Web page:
Gov. Arnold Schwarzenegger’s proposed state budget for 2006 will increase funding to the University of California, allowing student fees to remain at current levels for the 2006-2007 academic year, not to increase, as had previously been expected.
Schwarzenegger’s budget proposal, which will be sent to the state legislature on Jan. 10, will give an additional $75 million to the UC, reversing the recent trend of funding cuts.
‘That’s really good news for us,’ said Zachary Avallone, a third-year international studies major and executive vice president of the Associated Students of UC Irvine. ‘We just have to make sure the legislature keeps that part of the budget intact and doesn’t try to move it around.’
The recently-repealed fee increase would have marked the fifth consecutive year of increases for UC students.
Fees for in-state undergraduate students entering the UC in 2002 were about $4,300. Under Schwarzenegger’s new proposal, entering undergraduates in 2006 will pay $6,802, down $492 from the previously proposed $7,294.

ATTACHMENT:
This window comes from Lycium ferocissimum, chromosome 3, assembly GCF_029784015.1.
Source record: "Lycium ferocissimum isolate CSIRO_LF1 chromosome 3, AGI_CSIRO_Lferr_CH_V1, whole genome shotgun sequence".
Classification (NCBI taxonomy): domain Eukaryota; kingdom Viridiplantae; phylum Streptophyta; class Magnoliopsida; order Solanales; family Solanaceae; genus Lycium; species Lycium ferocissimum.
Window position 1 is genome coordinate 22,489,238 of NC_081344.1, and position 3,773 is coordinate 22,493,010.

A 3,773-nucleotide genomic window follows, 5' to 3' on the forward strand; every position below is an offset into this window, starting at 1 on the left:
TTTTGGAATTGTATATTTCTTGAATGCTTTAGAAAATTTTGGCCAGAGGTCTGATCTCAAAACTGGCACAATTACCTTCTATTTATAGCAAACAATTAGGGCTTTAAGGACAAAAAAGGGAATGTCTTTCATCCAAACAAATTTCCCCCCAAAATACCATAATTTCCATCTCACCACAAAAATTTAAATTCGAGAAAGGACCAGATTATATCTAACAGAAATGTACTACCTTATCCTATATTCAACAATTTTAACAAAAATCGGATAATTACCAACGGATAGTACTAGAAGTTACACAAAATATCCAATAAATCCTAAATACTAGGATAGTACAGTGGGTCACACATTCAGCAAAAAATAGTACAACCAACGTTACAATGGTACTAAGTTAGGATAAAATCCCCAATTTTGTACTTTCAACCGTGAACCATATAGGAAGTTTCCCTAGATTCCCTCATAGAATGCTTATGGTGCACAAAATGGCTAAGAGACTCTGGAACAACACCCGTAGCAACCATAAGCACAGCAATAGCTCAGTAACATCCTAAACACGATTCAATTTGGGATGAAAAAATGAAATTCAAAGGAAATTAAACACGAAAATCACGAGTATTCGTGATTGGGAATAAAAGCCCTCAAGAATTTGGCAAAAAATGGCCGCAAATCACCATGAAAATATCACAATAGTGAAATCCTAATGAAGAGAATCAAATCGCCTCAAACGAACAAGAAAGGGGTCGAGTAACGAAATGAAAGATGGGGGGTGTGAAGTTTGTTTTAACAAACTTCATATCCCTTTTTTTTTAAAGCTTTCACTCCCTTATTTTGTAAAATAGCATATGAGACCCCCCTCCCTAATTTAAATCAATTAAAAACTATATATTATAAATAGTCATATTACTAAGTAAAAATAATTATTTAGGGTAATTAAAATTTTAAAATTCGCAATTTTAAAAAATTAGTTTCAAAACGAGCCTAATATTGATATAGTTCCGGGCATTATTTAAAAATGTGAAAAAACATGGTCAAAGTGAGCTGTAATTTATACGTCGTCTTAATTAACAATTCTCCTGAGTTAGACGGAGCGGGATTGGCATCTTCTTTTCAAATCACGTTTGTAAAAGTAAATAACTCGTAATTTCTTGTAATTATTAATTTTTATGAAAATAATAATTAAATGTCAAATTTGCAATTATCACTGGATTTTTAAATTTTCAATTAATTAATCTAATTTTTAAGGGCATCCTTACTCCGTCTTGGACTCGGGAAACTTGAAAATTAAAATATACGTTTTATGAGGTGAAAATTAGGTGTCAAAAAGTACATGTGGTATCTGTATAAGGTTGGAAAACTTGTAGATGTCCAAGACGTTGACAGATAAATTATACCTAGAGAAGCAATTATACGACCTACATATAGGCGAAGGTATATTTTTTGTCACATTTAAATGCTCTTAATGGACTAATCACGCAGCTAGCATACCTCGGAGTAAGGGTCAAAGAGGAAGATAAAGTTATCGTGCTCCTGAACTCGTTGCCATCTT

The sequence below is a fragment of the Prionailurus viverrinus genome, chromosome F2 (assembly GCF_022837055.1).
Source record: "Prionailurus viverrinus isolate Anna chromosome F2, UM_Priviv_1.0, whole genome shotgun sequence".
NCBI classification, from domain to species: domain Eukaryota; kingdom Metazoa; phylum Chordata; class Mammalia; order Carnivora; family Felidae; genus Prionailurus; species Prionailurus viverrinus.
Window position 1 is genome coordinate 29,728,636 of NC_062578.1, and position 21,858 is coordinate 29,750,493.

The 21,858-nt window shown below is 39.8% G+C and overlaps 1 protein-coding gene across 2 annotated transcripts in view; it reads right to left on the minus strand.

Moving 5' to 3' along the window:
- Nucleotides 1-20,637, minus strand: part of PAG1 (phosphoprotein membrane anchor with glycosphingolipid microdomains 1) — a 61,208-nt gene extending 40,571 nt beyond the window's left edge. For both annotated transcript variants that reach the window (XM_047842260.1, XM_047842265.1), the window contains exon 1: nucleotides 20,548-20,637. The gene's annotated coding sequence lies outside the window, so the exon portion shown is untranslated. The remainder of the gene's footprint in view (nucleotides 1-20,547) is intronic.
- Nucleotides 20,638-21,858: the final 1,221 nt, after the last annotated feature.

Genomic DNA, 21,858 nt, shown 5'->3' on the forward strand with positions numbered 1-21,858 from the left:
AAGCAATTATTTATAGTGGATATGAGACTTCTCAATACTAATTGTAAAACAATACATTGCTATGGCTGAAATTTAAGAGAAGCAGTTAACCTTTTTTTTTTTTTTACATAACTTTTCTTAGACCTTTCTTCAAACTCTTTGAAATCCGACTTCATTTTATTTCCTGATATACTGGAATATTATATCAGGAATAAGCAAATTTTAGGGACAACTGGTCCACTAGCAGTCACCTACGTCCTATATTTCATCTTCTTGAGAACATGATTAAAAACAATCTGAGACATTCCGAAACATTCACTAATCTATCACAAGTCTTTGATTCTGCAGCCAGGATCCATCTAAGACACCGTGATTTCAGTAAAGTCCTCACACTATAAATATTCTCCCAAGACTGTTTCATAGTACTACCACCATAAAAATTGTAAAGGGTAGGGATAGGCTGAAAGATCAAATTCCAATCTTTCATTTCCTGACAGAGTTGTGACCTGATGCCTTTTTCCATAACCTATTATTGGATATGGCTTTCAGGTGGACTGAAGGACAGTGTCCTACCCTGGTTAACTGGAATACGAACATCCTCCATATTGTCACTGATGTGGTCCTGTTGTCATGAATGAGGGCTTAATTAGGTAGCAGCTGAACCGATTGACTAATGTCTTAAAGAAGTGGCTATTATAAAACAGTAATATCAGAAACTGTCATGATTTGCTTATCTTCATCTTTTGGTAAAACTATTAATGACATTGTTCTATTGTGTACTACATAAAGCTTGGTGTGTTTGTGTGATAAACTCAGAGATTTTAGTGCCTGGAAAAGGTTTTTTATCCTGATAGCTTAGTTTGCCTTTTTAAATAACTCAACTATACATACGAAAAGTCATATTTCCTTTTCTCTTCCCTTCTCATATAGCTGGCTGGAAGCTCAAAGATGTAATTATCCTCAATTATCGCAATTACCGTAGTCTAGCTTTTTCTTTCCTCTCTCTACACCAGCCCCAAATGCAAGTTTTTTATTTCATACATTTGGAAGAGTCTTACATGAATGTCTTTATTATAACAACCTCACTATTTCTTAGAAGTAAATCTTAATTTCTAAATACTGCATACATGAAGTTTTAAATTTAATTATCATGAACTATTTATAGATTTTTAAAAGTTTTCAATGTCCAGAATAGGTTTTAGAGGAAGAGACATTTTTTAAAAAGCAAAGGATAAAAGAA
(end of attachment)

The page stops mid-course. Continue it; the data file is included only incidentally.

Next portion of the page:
Graduate student fees would now be $8,708, $690 less than the expected $9,398.
Even though the UC Regents already approved fee increases for 2006-2007, they added an amendment which stated that any additional funding would go toward decreasing student fees.
With the news of a possible way around fee increases, ASUCI and the UC Student Association began lobbying the governor’s office and calling representatives to urge them to pressure the governor into considering additional UC funding.
This pressure and the current upward economic trend paid off when ASUCI received a call saying that the governor would add more funding.
‘The governor is banking on our continual economic upswing, and that’s why he’s beginning to give more money than he has in the past,’ Avallone said.
The new budget plan would also increase funds for Cal Grant scholarships by $11.9 million.
‘[The increase in scholarship funding] simply increases the ceiling that individual students can get,’ Avallone said. ‘It does not expand the pool. The increase is for students who are already eligible.’
The limit for student payments will be $9,708 under the new proposal, which is over $1,000 more than students can receive now, according to Avallone.
State Assembly Speaker Fabian N
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